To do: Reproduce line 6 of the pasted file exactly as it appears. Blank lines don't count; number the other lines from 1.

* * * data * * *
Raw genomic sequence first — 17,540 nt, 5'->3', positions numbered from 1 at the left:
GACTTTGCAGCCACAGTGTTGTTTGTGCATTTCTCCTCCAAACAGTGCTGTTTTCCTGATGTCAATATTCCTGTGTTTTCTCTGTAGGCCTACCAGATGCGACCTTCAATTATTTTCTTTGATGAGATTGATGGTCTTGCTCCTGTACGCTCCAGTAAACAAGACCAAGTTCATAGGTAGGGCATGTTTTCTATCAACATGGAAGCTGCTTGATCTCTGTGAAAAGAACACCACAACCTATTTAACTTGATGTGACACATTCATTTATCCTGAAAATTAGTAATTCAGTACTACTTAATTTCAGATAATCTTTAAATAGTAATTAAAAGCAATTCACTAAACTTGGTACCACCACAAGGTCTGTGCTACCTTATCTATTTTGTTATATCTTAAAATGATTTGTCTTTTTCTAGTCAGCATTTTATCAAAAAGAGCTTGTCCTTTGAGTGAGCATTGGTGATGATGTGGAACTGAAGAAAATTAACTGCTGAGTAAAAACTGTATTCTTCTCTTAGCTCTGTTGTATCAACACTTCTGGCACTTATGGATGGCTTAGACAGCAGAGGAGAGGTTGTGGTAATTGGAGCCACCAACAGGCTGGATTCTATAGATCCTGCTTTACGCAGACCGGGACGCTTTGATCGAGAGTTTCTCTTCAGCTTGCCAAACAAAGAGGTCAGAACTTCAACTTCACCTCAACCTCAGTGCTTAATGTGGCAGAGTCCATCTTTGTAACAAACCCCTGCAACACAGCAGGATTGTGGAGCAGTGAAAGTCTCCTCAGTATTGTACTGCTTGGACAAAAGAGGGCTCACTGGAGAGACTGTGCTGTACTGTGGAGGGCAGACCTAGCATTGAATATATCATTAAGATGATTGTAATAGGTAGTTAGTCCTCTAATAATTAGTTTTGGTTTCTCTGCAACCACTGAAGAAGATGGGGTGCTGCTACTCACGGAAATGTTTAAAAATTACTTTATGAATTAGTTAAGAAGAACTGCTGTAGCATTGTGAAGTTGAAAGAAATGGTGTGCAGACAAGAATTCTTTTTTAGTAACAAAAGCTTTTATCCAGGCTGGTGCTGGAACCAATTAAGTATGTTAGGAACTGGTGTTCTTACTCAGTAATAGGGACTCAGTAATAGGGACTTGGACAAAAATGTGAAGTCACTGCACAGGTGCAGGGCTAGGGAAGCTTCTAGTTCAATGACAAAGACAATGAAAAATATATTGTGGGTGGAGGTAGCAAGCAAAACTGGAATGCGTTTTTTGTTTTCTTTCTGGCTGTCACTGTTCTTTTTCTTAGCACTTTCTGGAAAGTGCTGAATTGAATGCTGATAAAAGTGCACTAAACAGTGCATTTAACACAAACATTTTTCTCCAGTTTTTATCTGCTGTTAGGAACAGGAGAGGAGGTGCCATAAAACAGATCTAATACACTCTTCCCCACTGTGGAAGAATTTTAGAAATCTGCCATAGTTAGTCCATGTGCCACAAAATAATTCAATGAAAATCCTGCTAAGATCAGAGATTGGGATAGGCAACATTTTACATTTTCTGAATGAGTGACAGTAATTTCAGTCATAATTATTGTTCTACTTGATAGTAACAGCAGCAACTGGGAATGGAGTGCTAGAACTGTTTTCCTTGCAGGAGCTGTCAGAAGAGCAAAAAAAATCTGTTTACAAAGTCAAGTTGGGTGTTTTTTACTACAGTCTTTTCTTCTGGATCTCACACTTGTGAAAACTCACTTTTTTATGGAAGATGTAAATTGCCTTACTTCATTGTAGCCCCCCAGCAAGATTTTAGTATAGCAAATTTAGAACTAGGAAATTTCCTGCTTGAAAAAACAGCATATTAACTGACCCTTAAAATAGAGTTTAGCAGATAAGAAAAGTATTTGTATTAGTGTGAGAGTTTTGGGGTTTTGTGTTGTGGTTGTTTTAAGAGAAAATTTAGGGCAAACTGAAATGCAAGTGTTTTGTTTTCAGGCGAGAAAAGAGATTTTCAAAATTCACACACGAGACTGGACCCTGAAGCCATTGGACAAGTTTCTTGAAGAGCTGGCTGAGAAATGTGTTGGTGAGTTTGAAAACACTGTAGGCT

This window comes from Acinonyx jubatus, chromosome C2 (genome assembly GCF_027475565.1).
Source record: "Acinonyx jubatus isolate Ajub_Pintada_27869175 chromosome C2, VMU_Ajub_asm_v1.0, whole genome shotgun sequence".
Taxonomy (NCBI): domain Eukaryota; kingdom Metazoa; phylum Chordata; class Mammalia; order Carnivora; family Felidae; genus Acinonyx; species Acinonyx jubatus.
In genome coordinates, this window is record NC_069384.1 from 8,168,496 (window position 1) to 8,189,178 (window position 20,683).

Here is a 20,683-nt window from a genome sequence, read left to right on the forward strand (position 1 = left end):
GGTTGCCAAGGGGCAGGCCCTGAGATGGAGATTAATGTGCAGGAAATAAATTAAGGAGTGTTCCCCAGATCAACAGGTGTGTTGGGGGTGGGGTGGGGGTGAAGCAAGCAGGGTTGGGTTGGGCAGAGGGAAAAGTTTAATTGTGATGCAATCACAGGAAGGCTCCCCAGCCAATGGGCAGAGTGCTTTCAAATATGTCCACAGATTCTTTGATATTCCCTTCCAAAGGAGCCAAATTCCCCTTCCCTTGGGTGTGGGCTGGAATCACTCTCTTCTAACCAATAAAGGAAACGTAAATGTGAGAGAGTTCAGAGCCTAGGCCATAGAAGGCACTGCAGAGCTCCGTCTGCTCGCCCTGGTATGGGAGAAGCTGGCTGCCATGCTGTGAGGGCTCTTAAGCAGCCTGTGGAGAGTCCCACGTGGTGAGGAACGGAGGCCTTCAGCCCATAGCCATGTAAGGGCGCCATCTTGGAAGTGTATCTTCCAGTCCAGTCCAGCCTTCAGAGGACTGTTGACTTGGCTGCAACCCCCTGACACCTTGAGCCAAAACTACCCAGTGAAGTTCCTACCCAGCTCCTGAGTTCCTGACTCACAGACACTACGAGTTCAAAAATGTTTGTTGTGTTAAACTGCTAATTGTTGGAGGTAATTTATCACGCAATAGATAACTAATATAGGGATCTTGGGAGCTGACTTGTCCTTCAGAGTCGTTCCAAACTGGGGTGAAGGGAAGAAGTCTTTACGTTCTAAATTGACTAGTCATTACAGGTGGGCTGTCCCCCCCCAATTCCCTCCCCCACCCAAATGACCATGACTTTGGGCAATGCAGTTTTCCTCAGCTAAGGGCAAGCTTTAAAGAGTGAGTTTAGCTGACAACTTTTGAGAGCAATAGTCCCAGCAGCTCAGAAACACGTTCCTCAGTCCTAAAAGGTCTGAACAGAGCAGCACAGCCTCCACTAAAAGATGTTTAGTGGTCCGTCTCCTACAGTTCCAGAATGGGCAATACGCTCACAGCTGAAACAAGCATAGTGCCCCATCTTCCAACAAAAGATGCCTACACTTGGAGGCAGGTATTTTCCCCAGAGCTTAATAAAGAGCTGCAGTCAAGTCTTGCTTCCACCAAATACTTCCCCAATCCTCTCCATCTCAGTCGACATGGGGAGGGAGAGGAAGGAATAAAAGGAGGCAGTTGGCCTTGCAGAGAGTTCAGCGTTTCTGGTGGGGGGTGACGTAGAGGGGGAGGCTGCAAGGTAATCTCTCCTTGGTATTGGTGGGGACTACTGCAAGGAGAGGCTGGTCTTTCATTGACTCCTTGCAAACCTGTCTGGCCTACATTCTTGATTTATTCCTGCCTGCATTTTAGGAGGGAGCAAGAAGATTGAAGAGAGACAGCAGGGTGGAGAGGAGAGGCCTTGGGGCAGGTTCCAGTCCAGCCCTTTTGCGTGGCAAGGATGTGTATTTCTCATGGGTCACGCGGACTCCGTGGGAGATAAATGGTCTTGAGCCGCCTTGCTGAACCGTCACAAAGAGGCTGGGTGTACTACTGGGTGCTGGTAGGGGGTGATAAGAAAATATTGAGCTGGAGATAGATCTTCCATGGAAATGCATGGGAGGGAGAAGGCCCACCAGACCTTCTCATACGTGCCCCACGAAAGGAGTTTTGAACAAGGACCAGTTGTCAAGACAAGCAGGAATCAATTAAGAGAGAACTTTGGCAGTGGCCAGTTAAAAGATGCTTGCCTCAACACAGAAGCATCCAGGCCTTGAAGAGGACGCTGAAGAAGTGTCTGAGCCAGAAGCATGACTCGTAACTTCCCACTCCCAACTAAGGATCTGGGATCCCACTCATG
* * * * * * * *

In genome coordinates, this window is record NC_069384.1 from 8,168,496 (window position 1) to 8,189,178 (window position 20,683).